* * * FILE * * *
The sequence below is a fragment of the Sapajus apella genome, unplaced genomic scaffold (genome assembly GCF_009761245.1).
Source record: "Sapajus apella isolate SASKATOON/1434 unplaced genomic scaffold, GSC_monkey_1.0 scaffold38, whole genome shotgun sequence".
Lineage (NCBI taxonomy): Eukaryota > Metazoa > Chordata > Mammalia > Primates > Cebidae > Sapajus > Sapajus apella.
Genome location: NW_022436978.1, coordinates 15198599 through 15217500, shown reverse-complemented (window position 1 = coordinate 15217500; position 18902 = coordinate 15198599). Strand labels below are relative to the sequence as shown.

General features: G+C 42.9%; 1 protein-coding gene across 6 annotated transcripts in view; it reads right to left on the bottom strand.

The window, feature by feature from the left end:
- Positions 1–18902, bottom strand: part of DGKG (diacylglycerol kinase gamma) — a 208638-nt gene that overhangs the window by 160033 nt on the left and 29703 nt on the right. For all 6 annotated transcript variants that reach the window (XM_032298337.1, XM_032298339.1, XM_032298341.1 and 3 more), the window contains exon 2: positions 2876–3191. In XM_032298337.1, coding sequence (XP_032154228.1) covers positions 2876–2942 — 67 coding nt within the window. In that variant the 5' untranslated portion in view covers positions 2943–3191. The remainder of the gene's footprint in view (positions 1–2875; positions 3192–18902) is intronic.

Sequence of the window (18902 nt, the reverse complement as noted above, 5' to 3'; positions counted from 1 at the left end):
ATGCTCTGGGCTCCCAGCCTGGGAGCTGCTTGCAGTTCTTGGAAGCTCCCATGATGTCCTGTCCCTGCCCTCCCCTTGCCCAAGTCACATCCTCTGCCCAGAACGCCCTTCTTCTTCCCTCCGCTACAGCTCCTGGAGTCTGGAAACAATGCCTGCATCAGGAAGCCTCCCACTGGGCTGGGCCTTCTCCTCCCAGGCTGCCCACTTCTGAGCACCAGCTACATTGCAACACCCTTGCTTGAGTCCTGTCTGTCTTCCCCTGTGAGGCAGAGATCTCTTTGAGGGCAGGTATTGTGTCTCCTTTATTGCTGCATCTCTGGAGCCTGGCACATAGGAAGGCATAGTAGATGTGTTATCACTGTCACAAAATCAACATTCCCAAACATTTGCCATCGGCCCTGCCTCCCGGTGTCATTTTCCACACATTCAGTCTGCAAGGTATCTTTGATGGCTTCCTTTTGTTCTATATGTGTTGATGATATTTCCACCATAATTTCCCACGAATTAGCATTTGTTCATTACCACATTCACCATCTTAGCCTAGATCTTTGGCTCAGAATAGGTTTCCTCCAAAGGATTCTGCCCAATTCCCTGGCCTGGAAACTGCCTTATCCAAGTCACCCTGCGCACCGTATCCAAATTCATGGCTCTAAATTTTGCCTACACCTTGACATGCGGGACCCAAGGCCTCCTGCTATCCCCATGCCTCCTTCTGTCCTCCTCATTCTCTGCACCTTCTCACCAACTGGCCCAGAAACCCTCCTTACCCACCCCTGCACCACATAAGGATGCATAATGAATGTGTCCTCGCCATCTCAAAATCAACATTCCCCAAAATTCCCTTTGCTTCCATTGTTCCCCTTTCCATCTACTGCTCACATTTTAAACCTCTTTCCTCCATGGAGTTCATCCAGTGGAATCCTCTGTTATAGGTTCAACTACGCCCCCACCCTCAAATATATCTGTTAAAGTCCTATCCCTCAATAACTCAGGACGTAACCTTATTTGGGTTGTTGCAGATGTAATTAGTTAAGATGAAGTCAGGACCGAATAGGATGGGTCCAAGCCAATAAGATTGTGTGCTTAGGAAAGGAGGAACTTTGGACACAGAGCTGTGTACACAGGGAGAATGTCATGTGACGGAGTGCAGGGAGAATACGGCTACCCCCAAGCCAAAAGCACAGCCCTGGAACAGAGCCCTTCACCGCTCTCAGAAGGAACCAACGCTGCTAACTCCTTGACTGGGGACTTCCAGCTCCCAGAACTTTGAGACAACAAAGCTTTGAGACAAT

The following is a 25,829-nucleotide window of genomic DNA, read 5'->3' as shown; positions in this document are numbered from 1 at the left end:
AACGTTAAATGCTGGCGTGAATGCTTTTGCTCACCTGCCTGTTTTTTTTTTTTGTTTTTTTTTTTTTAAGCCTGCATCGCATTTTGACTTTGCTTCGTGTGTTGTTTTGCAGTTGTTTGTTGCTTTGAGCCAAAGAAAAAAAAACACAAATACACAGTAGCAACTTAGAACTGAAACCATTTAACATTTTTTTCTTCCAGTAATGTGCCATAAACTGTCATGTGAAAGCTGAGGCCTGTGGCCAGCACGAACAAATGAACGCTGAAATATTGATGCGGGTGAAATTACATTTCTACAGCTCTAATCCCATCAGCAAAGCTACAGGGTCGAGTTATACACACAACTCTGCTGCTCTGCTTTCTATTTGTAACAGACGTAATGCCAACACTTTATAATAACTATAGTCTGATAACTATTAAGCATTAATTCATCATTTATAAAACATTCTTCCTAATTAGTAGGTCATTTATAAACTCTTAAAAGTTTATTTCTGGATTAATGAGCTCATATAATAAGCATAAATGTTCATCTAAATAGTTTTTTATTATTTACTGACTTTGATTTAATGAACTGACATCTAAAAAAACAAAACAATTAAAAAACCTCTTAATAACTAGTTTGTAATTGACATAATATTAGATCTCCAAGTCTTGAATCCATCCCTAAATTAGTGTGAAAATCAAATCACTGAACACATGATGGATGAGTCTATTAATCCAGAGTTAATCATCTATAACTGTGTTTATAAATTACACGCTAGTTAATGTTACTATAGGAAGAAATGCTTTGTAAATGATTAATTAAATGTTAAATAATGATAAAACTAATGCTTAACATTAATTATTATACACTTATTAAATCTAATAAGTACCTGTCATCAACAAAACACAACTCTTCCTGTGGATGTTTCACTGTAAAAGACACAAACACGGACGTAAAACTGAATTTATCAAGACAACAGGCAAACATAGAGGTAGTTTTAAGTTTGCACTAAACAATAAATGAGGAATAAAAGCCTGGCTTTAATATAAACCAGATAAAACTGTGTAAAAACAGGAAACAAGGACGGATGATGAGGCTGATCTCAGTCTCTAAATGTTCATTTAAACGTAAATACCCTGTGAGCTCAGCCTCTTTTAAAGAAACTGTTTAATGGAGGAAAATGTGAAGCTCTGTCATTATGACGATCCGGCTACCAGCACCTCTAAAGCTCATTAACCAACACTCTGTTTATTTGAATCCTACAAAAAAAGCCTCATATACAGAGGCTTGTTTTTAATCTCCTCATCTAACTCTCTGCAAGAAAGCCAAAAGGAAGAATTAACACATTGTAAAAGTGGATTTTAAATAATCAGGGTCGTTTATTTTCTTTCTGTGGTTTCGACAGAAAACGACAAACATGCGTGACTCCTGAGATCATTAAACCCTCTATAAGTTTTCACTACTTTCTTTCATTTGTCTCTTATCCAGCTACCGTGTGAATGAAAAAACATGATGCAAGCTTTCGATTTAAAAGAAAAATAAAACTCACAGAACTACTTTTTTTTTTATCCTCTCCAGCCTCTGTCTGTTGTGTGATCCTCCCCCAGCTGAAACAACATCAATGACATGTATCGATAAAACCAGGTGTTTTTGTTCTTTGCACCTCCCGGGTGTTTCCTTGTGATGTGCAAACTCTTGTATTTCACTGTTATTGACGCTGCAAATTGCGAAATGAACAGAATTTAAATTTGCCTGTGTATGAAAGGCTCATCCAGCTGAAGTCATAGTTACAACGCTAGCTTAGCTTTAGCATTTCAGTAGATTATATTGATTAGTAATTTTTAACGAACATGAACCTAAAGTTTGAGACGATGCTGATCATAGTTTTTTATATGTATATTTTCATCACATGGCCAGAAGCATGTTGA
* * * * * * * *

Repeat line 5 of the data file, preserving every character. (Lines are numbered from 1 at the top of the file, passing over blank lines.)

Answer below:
General features: G+C 42.9%; 1 protein-coding gene across 6 annotated transcripts in view; it reads right to left on the bottom strand.